Air conditioners need to run for the right amount of time to cool your house correctly. But if your air conditioner is short cycling, it may impact your home’s climate and reduce the efficiency of your system.
You can tell that your AC is short cycling when it turns off and on constantly. If you let this go unchecked, it could lead to a total failure of your system eventually.
That’s why we’ve created this article. It covers the primary causes of this problem and will tell you how to fix a short cycling air conditioner. So keep reading to learn more.
Why does an air conditioner short cycle?
There are quite a few different reasons why your AC could be short cycling.
- For example, your air filter could be clogged or dirty. When this happens, it reduces airflow to the system. And that can create overheating, which typically causes short cycling.
- It’s also possible that your evaporator coils are frozen. This can occur when you try to run your air conditioner while it’s cold outside. But it could also be an effect of various mechanical issues you may be having.
- Thermostat calibration issues can also cause short cycling. That’s because when this happens, your thermostat may tell the system to turn off and on at the wrong temperatures.
- Your air conditioner may also be too large for your home. When this happens, it cools down your space faster than it should. So a cycle can’t complete properly.
- Leaking refrigerant is another potential reason why your AC is short cycling. This causes the AC unit to work harder, which can create numerous effects that lead to this problem.
- Your AC unit’s electrical system could also be having problems. Or your low-pressure control switch may have failed. This can sometimes happen when the AC unit is operating at a lower pressure than it should be.
How can I prevent my air conditioner from short cycling?
There are a few different steps that you can take to fix this problem. We’ll outline the best strategy to fix a short cycling air conditioner below.
Step 1: Replace your filter
The first thing you want to do is replace your filter if you haven’t done so in a while. This is the easiest fix, and it’s a common cause of short cycling as well.
You’ll usually find your air filter either in a return duct near the thermostat or next to your unit’s air handler. Make sure to note the size of the filter before throwing it out, as you’ll need to know that when purchasing a new one.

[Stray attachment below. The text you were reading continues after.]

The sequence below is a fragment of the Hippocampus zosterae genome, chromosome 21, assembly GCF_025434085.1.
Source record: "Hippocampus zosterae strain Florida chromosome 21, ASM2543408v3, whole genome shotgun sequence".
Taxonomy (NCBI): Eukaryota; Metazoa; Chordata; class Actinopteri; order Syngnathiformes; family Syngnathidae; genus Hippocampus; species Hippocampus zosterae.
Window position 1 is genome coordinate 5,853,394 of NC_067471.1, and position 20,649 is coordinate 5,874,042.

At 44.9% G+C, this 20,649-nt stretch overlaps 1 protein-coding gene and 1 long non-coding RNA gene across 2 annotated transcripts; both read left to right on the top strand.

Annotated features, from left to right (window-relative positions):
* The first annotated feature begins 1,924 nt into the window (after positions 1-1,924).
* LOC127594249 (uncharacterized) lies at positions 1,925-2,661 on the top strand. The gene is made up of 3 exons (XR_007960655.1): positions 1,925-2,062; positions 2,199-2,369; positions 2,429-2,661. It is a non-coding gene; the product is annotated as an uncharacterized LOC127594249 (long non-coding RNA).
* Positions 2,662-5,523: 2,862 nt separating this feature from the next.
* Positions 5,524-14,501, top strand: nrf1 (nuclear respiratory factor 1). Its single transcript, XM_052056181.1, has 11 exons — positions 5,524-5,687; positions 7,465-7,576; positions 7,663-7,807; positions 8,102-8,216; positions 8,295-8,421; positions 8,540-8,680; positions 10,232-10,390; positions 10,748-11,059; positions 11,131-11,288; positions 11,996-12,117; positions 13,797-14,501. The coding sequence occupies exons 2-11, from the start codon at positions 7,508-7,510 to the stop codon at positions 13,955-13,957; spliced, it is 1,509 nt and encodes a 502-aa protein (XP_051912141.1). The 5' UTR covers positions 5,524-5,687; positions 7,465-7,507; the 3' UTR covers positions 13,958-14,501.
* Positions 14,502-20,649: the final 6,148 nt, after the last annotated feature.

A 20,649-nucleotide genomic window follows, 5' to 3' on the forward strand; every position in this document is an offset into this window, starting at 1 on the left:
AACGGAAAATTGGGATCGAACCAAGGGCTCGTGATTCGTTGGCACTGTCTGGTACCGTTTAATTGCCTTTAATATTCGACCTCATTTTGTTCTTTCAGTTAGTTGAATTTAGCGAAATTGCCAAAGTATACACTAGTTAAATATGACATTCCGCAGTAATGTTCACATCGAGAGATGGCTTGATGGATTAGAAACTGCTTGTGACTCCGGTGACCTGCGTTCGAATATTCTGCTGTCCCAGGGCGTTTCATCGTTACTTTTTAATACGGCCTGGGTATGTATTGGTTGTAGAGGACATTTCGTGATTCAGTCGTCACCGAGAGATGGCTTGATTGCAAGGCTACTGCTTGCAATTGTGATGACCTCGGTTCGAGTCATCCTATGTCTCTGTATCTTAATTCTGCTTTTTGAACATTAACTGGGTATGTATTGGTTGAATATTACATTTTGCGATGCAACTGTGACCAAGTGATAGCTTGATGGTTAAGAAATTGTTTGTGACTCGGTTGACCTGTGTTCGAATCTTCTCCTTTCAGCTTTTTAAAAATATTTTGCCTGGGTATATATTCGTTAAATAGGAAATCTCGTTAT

Many filters have arrows on them, which show the direction that the air flows through them. Make sure that you line these arrows up to take air into your system instead of away from it.
Step 2: Look at your evaporator coils
Maybe you’ve already tried to replace your air filter, and you’re still having this problem. In that case, the next thing to do would be to check your evaporator coils and see how they’re functioning.
These are going to be located in your indoor air handler system. The evaporator coils take the heat and humidity out of warm air. So they need to work properly in order for your AC unit to function correctly.
Here are a few things to look for once you locate your coils:
- Condensation and moisture
- Dirt and dust
- An overflowing drain pan (check for a clogged drain line if you see this)
- Ice crystals around the refrigerant line
If you find any of these problems, then you’ll want to take action quickly, as leaving the problem unchecked could cause lasting damage.
With ice crystals, you want to begin by turning off the unit at the breaker box. The system should thaw out while you look for the cause (possibly leaking refrigerant).
If you’ve got dirt built up around the evaporator coils, then you’ll need to clean them. Otherwise, the system is going to have to work much harder to do its job. And you’ll have an increased risk of freezing the coils in the future.
Step 3: Re-calibrate your thermostat
If you know there’s something wrong with your AC unit, you’ll often focus exclusively on the system itself. But thermostats can also be the source of the problems you’ve been experiencing with short cycling. It just may be tricky to spot.